For a great resource on The Sound of Music sites in Salzburg, check out this website.
Here’s a video of my rendition of Do-Re-Me:
After the tour, we toured the Mirabell Gardens that can also be seen in the movie. They were manicured to perfection.
We got a kick out of the collection of weird troll statues that circled one plaza.
From the Gardens, we headed over to the massive Hohensalzburg Castle. Perched atop a scraggly hill with an eagle’s eye view of the city, the Salzburg Fortress is one of the largest in Europe.
We climbed the many steps, but you can also ride a cable car. It reminded me much of the Edinburgh Castle. On a short tour, we were able to ascend one of the towers and have some sweeping panoramas of the city. For dinner, we had some traditional Austrian fare at a restaurant in Old Town called Zirkelwirt. They served us some delicious pork entrees and even gave us “Student discounts” on our beer!
Our final day in Salzburg we spent biking some lovely forested paths along the river. We stopped at the famous Hellbrunn Palace, a former hunting lodge complete with a water garden where fountains spray water at unsuspecting tourists. We also took an obligatory picture at the Frohnburg Castle, one half of The Sound of Music House.
The back half, as seen with the lake view, is miles away at Schloss Leopoldskron. We briefly toured the Nonnberg Abbey before joining a fun little festival in Old Town. There was plenty of food, drinks, and music to be had! If you find yourself in Austria, currywurst is a must!
Sadly we had to leave the party a bit early and catch a train to Vienna. Through a light drizzle, we made our way to an English Theater and watched Everest, the thrilling rendition of the 1996 disaster. Sometimes it’s the little things!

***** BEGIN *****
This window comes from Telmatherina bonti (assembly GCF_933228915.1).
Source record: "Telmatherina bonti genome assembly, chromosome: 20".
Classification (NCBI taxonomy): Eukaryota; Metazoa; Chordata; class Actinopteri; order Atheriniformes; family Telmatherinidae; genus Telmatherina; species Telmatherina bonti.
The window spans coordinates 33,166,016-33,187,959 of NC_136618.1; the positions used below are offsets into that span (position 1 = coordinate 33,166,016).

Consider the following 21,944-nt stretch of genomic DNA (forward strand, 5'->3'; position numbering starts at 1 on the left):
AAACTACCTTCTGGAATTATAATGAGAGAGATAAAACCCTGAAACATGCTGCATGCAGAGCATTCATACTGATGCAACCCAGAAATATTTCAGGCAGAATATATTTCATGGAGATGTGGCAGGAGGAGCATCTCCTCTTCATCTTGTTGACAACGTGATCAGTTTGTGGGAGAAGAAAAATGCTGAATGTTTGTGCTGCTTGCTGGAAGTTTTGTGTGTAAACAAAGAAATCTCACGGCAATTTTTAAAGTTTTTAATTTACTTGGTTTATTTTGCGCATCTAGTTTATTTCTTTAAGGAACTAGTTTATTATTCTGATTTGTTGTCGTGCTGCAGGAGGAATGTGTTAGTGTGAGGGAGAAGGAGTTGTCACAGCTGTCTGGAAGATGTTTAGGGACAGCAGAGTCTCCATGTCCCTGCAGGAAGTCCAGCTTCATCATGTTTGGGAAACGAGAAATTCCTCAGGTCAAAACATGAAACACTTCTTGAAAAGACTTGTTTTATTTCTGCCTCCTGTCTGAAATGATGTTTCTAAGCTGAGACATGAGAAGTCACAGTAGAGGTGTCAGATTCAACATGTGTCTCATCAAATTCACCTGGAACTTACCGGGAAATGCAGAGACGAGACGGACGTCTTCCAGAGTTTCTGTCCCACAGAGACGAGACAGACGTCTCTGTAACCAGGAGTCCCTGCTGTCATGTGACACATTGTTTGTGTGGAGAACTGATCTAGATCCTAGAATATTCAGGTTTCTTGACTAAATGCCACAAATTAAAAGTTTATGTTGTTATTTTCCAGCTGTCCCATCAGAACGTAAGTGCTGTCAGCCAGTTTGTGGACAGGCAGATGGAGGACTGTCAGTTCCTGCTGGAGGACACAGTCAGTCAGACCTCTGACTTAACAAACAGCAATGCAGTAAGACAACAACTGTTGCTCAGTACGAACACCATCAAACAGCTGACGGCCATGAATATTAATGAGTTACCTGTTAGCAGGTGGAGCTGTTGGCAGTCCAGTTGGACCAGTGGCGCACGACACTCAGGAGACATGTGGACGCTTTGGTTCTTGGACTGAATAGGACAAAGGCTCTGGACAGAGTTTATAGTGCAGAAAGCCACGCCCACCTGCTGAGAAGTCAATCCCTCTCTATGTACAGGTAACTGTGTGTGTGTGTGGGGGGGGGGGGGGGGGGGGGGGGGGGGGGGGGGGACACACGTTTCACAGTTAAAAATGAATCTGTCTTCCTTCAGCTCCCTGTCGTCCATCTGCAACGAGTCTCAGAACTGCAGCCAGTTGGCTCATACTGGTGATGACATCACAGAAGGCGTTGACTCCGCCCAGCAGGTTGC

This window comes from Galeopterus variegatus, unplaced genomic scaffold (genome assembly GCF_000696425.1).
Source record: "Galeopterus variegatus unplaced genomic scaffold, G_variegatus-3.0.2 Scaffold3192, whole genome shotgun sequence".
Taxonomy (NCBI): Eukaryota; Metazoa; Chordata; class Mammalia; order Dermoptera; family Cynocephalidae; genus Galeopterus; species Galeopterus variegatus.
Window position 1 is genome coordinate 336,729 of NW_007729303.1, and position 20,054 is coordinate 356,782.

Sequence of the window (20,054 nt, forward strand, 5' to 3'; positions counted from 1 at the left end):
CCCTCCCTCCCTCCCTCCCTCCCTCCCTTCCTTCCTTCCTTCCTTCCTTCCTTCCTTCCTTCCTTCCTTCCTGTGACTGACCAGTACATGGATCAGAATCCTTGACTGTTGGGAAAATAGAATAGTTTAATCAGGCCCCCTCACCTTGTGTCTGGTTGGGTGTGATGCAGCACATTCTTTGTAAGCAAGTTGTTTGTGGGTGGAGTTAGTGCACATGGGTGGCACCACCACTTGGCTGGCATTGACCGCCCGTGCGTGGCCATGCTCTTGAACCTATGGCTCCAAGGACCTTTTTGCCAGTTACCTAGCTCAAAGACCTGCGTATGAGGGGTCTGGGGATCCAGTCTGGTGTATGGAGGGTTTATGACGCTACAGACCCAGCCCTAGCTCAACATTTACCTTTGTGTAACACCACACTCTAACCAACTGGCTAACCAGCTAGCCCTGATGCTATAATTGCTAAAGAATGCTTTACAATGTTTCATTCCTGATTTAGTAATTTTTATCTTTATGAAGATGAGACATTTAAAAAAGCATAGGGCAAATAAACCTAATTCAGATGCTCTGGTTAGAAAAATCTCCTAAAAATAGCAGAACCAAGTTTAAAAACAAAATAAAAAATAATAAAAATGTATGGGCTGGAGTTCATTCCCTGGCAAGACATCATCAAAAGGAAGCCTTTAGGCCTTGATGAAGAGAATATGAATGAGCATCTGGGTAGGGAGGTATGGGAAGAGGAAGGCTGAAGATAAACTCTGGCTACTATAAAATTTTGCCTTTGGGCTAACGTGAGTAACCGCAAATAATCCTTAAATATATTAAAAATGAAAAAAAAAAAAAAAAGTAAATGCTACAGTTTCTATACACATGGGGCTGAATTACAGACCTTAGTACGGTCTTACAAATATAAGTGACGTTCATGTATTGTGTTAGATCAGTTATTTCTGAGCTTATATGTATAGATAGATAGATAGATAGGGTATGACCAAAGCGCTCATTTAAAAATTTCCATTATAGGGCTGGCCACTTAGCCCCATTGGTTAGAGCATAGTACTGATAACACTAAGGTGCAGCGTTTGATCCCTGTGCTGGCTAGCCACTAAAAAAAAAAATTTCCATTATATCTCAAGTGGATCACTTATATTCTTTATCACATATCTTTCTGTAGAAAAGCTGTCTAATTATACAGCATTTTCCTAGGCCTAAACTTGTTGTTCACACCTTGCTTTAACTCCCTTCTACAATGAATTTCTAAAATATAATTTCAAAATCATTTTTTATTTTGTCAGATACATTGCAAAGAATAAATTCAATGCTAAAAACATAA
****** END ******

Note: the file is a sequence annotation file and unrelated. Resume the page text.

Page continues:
We moved to a new hostel the next morning by the Naschmarkt. There we met up with my buddy Eric. He would be touring Europe for the next two weeks. The three of us spent some time at the Prater Amusement Park, though I must say I was a bit disappointed. It was no Six Flags, that’s for sure. Then we found a fun little outdoor festival in a park near the Museum Quarter. I got hooked on a drink called Sturm, an alcoholic version of carbonated grape juice. It is basically grapes that have barely started to ferment, or a young wine. It can’t be corked, due to possible explosions from rapid fermentation, and only comes between September and October. It was delicious, but dangerous.
After the festival we headed down to a sports bar to watch some football… and yes, it was American Football! The German dubbed commentary was hilarious. There was a male announcer with long, blonde hair who’s broken English was hysterical. “It ain’t over until Fat Lady Sings!” After dinner, we visited the hostel bar for a bit, drinking some more and playing a round of pool, darts, and a version of Hammerschlagen, a game involving flipping a hammer and hammering opponents nails into a stump. Eric and I stayed up until the 2:30AM kickoff and watched our Packers take on the Seahawks. They rewarded us with a win.
Our final day in Austria was spent relaxing, eating several rounds of currywurst, and visiting a brewery. At night, we bought tickets for a small-scale orchestra show in a fancy concert hall. The performance included renditions of Mozart & Beethoven’s classics, some opera, a bit of comedy, and even a short ballet performance. It was a unique all-in-one event and a great sendoff. The next day we were off to Germany.